Asthma remains one of the most important challenges to pediatric public health in the US, affecting millions of children, causing significant morbidity, mortality, and source of tremendous financial burden. Prevention of asthma is a pressing, unmet need of utmost priority. The vast majority of children with persistent and chronic asthma demonstrate aeroallergen sensitization (IgE antibody production), which remains the pivotal risk factor for developing persistent, progressive asthma throughout life. It has recently been shown that aeroallergen sensitization precedes viral wheezing and is the pivotal causal pathway and essential susceptibility factor in the persistence and progression of the disease. Most aeroallergen sensitization begins around the age of 2-3 years and escalates during school age. The progression appears to be dependent on exposures to offending allergens-- the greatest increase in development and impairment from asthma is seen in those with a tendency toward Type 2 inflammation who are sensitized and exposed to high levels of offending allergens. In addition to its role in mediating allergen-induced responses, IgE signals impair innate anti-viral immune responses which could lead to increased viral infections and thus potentially further enhance the cascade of progression to asthma. Omalizumab (anti-IgE) markedly reduces asthma exacerbations during the viral season and anti- IgE treated children have demonstrated restored IFN-? response to rhinovirus. This suggests that anti-IgE prevents IgE driven responses to offending allergen exposure in those with a Type 2 phenotype AND attenuates viral infections in this Type 2 phenotype. Thus, utilizing anti-IgE in young children has the potential to prevent the development of established asthma in susceptible children by blocking all IgE allergen-antibody interactions (including responses to subclinical exposures) AND by reducing the response to viral exposure which may lead to asthma. We hypothesize that blockade of IgE in young children (age 2-3) at high risk for development of asthma will prevent progression to established asthma. We will test this hypothesis by examining the effect of anti-IgE on the development of asthma in a double-blind, randomized, placebo- controlled parallel trial of anti-IgE vs placebo in 250 children aged 2-3 years old at high risk of developing asthma, who will be followed for 2 years after 2 years of therapy is discontinued. Primary outcome will be the proportion of participants with current, active asthma as defined in the NIAID URECA birth cohort, between the two treatment groups at the end of Year 4, the final 12 months of the trial off study medication. Secondary outcomes will include occurrence of wheezing episodes, exacerbations requiring steroids, and new and persistent allergen-specific IgE sensitizations after IgE therapy. If confirmed, anti-IgE therapy would be the first intervention to change the natural history of childhood asthma. This trial will not only allow us to expand our understanding of asthma immunopathogenesis, but will also create opportunities to identify IgE mediated and other novel approaches impacting our understanding towards preventing the disease.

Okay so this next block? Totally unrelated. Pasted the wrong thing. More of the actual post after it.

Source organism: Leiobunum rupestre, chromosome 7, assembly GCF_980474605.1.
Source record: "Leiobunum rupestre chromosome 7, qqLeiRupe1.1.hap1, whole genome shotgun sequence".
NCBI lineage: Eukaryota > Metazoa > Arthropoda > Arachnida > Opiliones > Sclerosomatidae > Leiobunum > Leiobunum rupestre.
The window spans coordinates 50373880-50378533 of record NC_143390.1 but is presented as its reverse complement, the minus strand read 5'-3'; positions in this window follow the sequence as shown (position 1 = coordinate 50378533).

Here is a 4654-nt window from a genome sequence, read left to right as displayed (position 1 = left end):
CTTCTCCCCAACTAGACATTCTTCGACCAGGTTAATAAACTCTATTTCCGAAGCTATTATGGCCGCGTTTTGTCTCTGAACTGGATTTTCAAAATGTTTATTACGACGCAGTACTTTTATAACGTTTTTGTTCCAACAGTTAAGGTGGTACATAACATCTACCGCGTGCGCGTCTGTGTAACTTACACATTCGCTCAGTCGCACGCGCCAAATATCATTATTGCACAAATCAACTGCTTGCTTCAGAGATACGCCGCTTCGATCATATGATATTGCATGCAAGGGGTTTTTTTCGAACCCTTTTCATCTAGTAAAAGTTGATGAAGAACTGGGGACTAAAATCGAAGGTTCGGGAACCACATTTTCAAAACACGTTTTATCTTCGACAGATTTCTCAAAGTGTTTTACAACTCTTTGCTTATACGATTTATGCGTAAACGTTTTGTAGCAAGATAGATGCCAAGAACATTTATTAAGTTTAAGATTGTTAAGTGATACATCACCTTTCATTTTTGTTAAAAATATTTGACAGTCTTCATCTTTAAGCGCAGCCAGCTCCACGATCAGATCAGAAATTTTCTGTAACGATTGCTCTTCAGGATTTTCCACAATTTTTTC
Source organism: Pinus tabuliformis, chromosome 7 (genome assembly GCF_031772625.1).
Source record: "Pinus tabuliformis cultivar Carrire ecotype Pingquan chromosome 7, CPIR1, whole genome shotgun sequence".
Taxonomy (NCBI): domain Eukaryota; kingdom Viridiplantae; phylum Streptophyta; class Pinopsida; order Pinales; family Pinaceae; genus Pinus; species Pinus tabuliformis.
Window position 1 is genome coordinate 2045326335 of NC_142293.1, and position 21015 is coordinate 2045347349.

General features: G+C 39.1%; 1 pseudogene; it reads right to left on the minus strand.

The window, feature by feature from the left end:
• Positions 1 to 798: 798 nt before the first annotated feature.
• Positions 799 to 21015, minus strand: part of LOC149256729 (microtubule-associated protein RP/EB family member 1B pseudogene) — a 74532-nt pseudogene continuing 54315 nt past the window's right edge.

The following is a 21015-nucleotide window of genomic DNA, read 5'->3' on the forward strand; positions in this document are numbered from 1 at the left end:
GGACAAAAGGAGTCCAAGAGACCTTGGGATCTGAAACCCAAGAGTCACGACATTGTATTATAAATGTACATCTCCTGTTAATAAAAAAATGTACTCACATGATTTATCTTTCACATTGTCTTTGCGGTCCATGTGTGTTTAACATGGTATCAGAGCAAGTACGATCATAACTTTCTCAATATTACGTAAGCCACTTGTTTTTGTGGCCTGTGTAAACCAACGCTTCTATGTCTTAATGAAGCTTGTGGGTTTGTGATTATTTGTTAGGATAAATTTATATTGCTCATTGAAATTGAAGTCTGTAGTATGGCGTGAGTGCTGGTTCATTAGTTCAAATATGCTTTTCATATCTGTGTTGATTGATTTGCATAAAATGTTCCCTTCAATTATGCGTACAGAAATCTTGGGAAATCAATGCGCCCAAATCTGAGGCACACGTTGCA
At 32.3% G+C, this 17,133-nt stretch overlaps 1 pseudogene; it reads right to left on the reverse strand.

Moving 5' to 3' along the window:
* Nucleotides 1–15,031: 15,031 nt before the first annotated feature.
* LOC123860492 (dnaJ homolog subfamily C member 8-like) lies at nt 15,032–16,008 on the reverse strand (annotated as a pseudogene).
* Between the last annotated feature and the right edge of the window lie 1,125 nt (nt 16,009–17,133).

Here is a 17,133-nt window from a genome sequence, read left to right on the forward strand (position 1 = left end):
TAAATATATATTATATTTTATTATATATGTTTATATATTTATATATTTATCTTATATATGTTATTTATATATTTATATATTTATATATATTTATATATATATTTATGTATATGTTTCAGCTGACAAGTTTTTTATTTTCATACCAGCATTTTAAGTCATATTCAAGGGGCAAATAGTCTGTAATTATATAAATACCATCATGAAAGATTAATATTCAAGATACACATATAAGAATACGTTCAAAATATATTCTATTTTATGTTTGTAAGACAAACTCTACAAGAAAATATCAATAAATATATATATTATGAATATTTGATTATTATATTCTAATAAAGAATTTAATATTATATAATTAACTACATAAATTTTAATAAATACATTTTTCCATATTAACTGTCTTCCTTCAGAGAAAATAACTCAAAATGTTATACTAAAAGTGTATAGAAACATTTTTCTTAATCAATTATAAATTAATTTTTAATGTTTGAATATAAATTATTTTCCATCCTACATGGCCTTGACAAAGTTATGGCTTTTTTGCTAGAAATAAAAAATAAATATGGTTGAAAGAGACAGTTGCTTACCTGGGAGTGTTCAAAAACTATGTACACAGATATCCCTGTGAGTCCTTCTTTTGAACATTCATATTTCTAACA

Asthma remains one of the most important challenges to pediatric public health in the United States affecting millions of children, and continues to increase in prevalence, causing significant morbidity, mortality, and tremendous financial burden. Prevention of asthma is a pressing, unmet need of utmost priority. This protocol is aimed at the prevention of progression from allergic wheezing to asthma and will address the hypothesis that treatment of high-risk children with allergic sensitization and wheeze with omalizumab (anti-IgE), an intervention directed towards IgE, will alter disease progression as reflected by a reduced current, active diagnosis of asthma 2 years after the completion of therapy.
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